Experiencing shame is part of being human. But we don’t need to stay in shame. Learn to recognize it, heal from it, and walk in freedom. This is part 10 in a series on shame.
If we are human, shame is a part of our life.
It’s something we don’t want to experience, but we do.
We try to avoid it, but like a boomerang it finds us.
We can feel shame when we don’t live up to our own expectations.
The expectations of others.
When others don’t perceive us the way we want to be perceived.
We can be shamed by words. Actions. And by things done and not done to us.
So how do we overcome shame?
How do we kick it to the curb for the trash truck to haul away?
What is shame?
To overcome shame, we need to first be able to recognize it.
Shame attacks our identity. Who we are (not what we do). It is a self-awareness that something is wrong with us and it is our fault. It tells us that if people knew the truth about us they would not want to be our friend.
Shame makes us feel isolated and unworthy. It tells us we are inadequate. Not good enough.
Shame often occurs due to an event or because of the words or actions of someone else towards us. We misinterpret the event as something is wrong with us, and then feel shame.
Our art teacher makes negative comments about our picture in front of the class and we interpret her words as saying something is wrong with us (not our art work). We hear that we are not like the other kids who can draw. And it is all our fault.
Shame wants us to hide our shameful parts. To be someone else because we are flawed and un-loveable.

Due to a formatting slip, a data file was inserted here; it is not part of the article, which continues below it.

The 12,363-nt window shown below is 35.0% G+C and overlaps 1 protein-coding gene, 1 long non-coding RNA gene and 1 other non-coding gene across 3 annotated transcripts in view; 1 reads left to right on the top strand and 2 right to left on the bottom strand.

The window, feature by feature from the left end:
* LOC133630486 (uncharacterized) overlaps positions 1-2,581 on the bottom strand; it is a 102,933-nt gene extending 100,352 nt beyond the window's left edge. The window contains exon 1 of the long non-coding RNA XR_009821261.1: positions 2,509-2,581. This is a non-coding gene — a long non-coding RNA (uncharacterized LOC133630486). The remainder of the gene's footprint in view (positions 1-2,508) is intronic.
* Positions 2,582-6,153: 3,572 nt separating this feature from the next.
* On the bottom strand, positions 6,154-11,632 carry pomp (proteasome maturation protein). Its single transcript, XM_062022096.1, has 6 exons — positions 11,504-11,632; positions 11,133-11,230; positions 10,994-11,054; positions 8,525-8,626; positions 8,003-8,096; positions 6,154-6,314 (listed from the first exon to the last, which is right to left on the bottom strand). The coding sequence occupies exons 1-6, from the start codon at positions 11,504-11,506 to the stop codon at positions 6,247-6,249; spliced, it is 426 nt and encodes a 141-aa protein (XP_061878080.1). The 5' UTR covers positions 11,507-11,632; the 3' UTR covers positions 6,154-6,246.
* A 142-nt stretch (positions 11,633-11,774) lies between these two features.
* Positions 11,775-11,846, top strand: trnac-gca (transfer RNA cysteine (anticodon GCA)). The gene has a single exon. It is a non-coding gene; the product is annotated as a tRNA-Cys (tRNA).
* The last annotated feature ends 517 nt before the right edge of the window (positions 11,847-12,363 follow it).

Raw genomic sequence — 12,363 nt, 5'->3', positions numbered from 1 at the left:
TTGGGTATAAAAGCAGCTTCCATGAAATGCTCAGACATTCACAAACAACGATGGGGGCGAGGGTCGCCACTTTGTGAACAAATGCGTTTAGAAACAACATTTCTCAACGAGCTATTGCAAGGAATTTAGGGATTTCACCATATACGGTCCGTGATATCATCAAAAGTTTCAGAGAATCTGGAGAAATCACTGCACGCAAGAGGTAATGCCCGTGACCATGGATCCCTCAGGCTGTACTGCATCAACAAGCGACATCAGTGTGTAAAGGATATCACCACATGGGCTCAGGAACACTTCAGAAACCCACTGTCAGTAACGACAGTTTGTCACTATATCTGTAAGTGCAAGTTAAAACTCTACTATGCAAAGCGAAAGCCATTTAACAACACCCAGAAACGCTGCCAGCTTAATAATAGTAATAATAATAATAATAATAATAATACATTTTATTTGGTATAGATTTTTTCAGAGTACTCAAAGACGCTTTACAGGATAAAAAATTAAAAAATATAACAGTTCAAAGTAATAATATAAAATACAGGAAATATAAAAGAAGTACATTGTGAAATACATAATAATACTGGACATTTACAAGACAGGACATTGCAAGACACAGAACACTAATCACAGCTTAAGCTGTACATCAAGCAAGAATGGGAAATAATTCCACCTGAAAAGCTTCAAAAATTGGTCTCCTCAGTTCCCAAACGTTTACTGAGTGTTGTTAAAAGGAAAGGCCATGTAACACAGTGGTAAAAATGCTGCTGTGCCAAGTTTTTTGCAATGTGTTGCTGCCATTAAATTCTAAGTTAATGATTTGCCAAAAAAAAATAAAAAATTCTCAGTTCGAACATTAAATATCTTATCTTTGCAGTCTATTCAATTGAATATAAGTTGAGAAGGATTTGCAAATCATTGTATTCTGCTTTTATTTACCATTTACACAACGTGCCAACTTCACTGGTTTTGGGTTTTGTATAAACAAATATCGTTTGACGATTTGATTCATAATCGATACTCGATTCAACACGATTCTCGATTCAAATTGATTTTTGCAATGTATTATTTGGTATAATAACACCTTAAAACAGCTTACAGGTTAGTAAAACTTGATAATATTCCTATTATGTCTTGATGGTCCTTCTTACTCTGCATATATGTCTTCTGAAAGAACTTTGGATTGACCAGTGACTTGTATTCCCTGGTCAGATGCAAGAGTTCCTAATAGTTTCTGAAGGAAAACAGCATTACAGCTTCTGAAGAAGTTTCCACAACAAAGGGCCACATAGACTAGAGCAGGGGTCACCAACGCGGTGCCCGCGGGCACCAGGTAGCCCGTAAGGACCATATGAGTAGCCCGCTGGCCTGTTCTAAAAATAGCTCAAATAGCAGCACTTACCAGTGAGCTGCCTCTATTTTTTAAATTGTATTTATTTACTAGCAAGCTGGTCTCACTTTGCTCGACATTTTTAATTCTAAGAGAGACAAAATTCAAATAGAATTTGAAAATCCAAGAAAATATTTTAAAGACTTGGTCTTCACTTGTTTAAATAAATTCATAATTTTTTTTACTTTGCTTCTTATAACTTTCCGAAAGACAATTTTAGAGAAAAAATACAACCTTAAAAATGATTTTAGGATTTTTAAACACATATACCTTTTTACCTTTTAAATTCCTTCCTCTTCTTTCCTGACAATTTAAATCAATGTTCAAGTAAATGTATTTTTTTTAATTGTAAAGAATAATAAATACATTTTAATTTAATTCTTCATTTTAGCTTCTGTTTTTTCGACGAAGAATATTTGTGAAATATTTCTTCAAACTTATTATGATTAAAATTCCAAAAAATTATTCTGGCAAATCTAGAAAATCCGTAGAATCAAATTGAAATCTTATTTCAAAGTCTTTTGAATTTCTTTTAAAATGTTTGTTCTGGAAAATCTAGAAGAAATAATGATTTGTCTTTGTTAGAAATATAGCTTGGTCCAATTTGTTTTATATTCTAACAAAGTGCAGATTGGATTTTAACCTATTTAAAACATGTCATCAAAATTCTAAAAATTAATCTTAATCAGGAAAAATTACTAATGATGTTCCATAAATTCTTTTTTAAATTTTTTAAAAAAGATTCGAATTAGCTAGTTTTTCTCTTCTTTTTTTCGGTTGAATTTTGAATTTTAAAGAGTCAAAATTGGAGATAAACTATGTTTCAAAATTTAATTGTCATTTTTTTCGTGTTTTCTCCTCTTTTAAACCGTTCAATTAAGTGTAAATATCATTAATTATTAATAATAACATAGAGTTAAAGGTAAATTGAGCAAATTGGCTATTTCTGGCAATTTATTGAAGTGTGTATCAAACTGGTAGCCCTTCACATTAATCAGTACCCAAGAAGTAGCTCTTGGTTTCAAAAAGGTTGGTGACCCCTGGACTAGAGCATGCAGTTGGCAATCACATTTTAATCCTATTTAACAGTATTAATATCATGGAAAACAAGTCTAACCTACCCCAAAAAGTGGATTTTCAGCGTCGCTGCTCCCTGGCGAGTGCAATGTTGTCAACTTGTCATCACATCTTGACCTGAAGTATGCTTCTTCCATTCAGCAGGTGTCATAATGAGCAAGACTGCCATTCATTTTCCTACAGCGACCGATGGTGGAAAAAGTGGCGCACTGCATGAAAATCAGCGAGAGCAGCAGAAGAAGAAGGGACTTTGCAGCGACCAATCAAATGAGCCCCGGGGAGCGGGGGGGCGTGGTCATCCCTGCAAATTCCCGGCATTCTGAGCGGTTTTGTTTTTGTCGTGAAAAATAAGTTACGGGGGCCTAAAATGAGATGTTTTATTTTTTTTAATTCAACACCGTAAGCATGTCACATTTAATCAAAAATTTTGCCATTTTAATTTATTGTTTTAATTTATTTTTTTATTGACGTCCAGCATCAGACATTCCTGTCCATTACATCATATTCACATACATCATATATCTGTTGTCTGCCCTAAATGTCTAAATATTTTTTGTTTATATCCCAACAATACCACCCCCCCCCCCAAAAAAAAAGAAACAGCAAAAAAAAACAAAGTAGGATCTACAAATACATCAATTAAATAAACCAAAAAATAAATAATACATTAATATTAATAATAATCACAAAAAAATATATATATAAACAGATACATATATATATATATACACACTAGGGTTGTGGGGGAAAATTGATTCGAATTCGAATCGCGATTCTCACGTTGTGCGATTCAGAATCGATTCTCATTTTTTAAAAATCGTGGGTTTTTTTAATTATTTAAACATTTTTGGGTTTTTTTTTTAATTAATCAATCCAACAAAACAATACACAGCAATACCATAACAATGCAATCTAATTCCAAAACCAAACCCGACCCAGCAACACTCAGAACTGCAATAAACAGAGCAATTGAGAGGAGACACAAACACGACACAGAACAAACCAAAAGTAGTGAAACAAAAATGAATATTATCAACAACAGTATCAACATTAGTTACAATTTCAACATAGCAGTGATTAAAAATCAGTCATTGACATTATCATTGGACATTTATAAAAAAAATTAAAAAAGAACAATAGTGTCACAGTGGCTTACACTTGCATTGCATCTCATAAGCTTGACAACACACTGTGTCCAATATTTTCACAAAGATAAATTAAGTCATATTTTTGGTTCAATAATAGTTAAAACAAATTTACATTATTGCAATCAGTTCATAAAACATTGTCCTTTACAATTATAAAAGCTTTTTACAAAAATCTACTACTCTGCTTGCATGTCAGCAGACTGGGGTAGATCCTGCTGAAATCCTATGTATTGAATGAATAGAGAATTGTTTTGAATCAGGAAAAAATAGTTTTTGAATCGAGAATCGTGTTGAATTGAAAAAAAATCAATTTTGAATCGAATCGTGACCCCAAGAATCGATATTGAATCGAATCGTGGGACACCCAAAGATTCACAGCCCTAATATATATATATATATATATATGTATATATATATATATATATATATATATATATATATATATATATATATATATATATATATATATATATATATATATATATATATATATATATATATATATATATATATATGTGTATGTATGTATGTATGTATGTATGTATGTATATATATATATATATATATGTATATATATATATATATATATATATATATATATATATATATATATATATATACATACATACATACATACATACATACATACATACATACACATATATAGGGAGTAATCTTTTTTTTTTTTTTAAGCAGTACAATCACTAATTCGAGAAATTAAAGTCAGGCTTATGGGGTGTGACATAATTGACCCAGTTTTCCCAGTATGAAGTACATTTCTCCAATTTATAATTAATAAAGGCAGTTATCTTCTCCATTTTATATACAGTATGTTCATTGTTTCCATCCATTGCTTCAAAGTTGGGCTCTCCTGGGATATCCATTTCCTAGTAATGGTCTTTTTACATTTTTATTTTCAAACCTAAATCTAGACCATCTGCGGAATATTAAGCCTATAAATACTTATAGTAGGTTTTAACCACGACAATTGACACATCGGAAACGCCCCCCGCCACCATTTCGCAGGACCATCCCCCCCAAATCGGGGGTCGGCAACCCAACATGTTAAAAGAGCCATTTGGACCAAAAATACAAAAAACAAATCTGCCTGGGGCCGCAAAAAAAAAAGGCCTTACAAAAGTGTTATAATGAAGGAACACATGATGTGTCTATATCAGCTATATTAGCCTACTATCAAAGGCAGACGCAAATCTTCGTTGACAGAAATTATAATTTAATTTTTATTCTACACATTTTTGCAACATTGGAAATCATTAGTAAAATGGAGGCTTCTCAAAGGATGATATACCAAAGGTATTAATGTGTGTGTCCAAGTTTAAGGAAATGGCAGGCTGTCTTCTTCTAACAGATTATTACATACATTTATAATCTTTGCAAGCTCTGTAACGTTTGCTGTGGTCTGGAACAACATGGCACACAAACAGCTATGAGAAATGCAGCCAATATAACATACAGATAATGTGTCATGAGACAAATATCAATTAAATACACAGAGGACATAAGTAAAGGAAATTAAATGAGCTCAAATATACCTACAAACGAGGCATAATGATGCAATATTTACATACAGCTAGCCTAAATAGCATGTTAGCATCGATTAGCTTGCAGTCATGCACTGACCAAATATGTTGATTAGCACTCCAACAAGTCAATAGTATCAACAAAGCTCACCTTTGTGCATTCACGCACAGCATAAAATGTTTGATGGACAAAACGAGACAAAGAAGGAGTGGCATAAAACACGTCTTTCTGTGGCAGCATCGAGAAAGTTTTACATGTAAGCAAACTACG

So many things can shame us.
Next, we need to know what shames us.
1. Our past can cause us shame. Lack of education. Meager childhood. Abuse. Bullied. Parents divorced. Absent mother. Abortion. Poor mistakes and life choices. Sins.
2. Our personality and who we are can shame us. Being to sensitive. To emotional. To tall. An introvert. To loud. A daydreamer. Outspoken.
3. Our lack and limitations can shame us. Lack of money. Health problems. No kids. Dyslexia. Labels and diagnosis. Mental capacity. Addictions.
4. Our spiritual life can shame us. Lacking in spiritual maturity. Not giving enough. God not talking to us or leading us. Inconsistent with prayer. We don’t fit the Christian mold.
5. Our society can shame us. Mother shame. Body shame. Not fitting in. Being left out. Not being able to do it all. Needing help. Lack of acceptance.
6. Having more than others can shame us. Having a job. Opportunities. Kids. A nice house. Being white. Having privilege.
So many things can cause us shame, but what shames one person, may not shame another. We all have different trigger points that cause us shame.
What shame tells us.
Thirdly, we need to identify what shame is telling us.
The lies it grows within our soul. The lies we believe and carry around for years.
“You are not good enough.”
“You don’t deserve more.”
“You don’t have a seat here.”
“Something is wrong with you and it is your fault.”
“You are the problem.”
“You deserved to be treated that way.”
“Why do you even try?”
“The truth will send everyone running from you.”
It tells us there is no cure. We just need to try harder. Hide more. Be something different. Wear masks. Keeps secrets.
It has no grace or love. It doesn’t allow us to grow or change or overcome our past shame. It tears us down. It doesn’t present a solution. And it is a master liar.
Shame versus reality.
Shame and God are opposites.
Shame sees us with condemning eyes, God sees us through unconditional love eyes.
Shame reminds us of our past, faults, and limitations. God tells us we are precious, loved, and he has washed us clean. He sees our potential and good and has no doubt we can do what we need to. He gives us his spirit to help empower our lack.
Shame judges us and we come up lacking. God judges us and we come up enough, clothed in his son’s robes.
To heal from shame, to flight shame’s lies, to overcome shame, the best thing to do is know who God is. How he sees you. What his plan is for you. His attributes. His love and care for you.